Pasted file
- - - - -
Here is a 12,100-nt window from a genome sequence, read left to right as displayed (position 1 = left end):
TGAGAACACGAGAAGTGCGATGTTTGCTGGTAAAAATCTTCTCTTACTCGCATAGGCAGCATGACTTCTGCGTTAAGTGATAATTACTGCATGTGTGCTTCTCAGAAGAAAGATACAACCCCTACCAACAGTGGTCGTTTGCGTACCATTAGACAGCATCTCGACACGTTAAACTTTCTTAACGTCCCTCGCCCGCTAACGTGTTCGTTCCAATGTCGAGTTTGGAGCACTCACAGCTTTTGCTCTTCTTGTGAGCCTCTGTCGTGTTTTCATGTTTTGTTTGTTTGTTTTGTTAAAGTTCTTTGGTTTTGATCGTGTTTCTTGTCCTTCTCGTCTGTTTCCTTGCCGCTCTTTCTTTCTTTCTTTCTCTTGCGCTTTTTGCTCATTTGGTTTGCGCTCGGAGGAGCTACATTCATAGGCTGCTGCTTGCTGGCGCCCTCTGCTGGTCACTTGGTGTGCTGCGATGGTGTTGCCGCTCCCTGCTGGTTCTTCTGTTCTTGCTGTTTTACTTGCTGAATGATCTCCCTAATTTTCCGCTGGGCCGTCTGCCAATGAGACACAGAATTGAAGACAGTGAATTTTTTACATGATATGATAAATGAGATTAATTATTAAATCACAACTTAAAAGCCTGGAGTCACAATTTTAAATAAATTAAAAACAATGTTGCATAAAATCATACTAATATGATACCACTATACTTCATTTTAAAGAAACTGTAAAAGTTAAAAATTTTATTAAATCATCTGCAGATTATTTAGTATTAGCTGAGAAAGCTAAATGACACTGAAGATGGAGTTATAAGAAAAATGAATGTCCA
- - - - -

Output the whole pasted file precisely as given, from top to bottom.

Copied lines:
Here is a 12,100-nt window from a genome sequence, read left to right as displayed (position 1 = left end):
TGAGAACACGAGAAGTGCGATGTTTGCTGGTAAAAATCTTCTCTTACTCGCATAGGCAGCATGACTTCTGCGTTAAGTGATAATTACTGCATGTGTGCTTCTCAGAAGAAAGATACAACCCCTACCAACAGTGGTCGTTTGCGTACCATTAGACAGCATCTCGACACGTTAAACTTTCTTAACGTCCCTCGCCCGCTAACGTGTTCGTTCCAATGTCGAGTTTGGAGCACTCACAGCTTTTGCTCTTCTTGTGAGCCTCTGTCGTGTTTTCATGTTTTGTTTGTTTGTTTTGTTAAAGTTCTTTGGTTTTGATCGTGTTTCTTGTCCTTCTCGTCTGTTTCCTTGCCGCTCTTTCTTTCTTTCTTTCTCTTGCGCTTTTTGCTCATTTGGTTTGCGCTCGGAGGAGCTACATTCATAGGCTGCTGCTTGCTGGCGCCCTCTGCTGGTCACTTGGTGTGCTGCGATGGTGTTGCCGCTCCCTGCTGGTTCTTCTGTTCTTGCTGTTTTACTTGCTGAATGATCTCCCTAATTTTCCGCTGGGCCGTCTGCCAATGAGACACAGAATTGAAGACAGTGAATTTTTTACATGATATGATAAATGAGATTAATTATTAAATCACAACTTAAAAGCCTGGAGTCACAATTTTAAATAAATTAAAAACAATGTTGCATAAAATCATACTAATATGATACCACTATACTTCATTTTAAAGAAACTGTAAAAGTTAAAAATTTTATTAAATCATCTGCAGATTATTTAGTATTAGCTGAGAAAGCTAAATGACACTGAAGATGGAGTTATAAGAAAAATGAATGTCCA